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    how do I get that "AM" radio sound?


    I'm trying to make a sound file sound like it's being played through a radio. Is there a way to do this without actually playing it through a cheep radio and recording it? Maybe a plugin effect or something that makes it sound like it's being played through a radio...

    thanks
    Brian

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    85 sounds
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    Have you tried out the filters and effects in Audacity? Or any other audio software will do... You just need to filter out some of the frequencies...

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    1444 sounds
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    Simply - use eq, cut low and high frequencies, boost some mids - just listen when you will be doing it

    sound addictive human being...
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    19 posts


    don't forget to put a bit of static under it.

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    44 sounds
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    If you are going for complete authenticity in the sound don't forget to also make sure your sounds are in mono. Amplitude Modulation broadcasts are only in mono.

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    ejfortin
    If you are going for complete authenticity in the sound don't forget to also make sure your sounds are in mono. Amplitude Modulation broadcasts are only in mono.

    good call.

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    0 sounds
    49 posts


    Over compress/limit it too.

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    975 sounds
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    Tape Delay -
    Hi Pass -
    Mono Filters -
    Boost the Mids -
    and Compress it in a Vintage way -
    And yea dont forget to add some static or have an overdrive hiss made on a seperate mixer channel thats constantly going, and just turn the mixer volume down...
    Theres a cool VST too called SFX Machine, that has a projector and Radio filter. . . . they are pretty cool.

    or play it off an FM transmitter and run the headphone out to the pc and record the radio, thats the "authentic way" . . . .

    .Killer.
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    I am super old school but you could just go to walmart (by the by F-walmart go to target or where ever) and get a cheep pair of walkie talkies and record through them, its basically a cheep filter/Ep and will get you a nice dirty sound if that is what you want, you can also do really messed up feedback things with 2 wakie talkies if that is what you want...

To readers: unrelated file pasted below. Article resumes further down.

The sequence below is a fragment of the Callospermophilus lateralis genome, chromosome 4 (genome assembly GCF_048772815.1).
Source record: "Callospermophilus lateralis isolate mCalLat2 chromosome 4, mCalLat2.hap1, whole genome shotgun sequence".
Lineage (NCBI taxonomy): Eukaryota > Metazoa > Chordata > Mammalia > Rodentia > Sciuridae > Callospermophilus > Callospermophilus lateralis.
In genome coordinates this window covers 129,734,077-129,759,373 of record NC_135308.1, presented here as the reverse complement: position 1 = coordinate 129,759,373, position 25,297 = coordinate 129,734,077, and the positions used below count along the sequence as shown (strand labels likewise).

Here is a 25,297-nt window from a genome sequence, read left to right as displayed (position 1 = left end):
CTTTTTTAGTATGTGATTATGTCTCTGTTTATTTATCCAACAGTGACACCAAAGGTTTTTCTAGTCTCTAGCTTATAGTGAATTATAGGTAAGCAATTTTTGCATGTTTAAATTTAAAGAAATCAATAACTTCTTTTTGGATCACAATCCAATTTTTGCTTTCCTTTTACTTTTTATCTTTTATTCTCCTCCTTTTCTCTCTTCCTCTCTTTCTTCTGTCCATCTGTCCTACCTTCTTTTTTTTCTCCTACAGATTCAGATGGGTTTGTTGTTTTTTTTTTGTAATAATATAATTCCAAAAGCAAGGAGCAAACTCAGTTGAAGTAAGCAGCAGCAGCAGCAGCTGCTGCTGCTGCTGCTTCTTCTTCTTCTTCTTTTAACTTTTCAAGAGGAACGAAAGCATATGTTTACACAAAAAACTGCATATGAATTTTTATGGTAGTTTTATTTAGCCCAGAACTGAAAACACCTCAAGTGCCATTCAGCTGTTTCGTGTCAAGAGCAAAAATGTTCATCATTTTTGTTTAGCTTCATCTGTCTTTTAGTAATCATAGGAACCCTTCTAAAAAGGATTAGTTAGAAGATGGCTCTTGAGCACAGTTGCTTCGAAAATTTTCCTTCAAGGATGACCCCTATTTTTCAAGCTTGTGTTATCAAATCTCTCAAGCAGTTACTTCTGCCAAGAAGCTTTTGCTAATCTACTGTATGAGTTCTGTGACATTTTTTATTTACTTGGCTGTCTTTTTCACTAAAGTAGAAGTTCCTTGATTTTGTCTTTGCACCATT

Sorry if my spelling hurts your feelings I suffer from dyslexia, so I can't really help it...
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    Use LFX-1310
    A free mutli-fx,
    and it's free,
    withv ery low cpu usage ..

    It AMreadio is great!

    It can be found here:
    http://vst4free.blogspot.com/2008/11/lfx-multi-effects-with-very-low-cpu.html

    eNjOy !

    V.o.x.e.d.Vision www.vst4free.blogspot.com
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    CyberiaLainKittyKat
    Tape Delay -
    Hi Pass -
    Mono Filters -
    Boost the Mids -
    and Compress it in a Vintage way -
    And yea dont forget to add some static or have an overdrive hiss made on a seperate mixer channel thats constantly going, and just turn the mixer volume down...

    Just wanted to thank you for that. Really. That helped me a lot :>

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    I think your best bet would be to build your own AM Transmitter, would be very simple and youd get that genuine sound that you desire.

    http://sci-toys.com/scitoys/scitoys/radio/am_transmitter.html

    Very easy, I've done it before just a very basic soldering skills is all thats required, if you need any help feel free to message me. It actually sounds very genuine, I really like it. The crystal oscillator is about the toughest thing to find and its not hard at all to find.

    'be who you are and say what you feel, cause those who mind dont matter, and those who matter dont mind. ' -dr seuss
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    70 sounds
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    Here's what I'd do:

    1. Convert the file to mono at 8000Hz sampling rate (make sure the utility you use to do that has anti-aliasing filtering). By law AM stations are limited to 4000Hz bandwidth (not positive on that, but I'm pretty sure) so resampling will get rid of all frequencies above half the sampling rate.

    2. Record some static/crackling from a real AM receiver not tuned to any existing station and mix it in with the other sound.

    3. Use high-pass filtering, adjust the frequency till it sounds right. A really cheap/small speaker won't reproduce much below about 300 or 400Hz I would think. Then again I've got a fairly old radio that has good low frequency response.

    As someone else said, compression would be a good idea as well. Either before or after mixing in the static, or both.

    Edit: a subtle amount of short tail reverb or very short echo would give the effect of making it sound like the radio is in the distance, or somewhere else in the room, if so desired.

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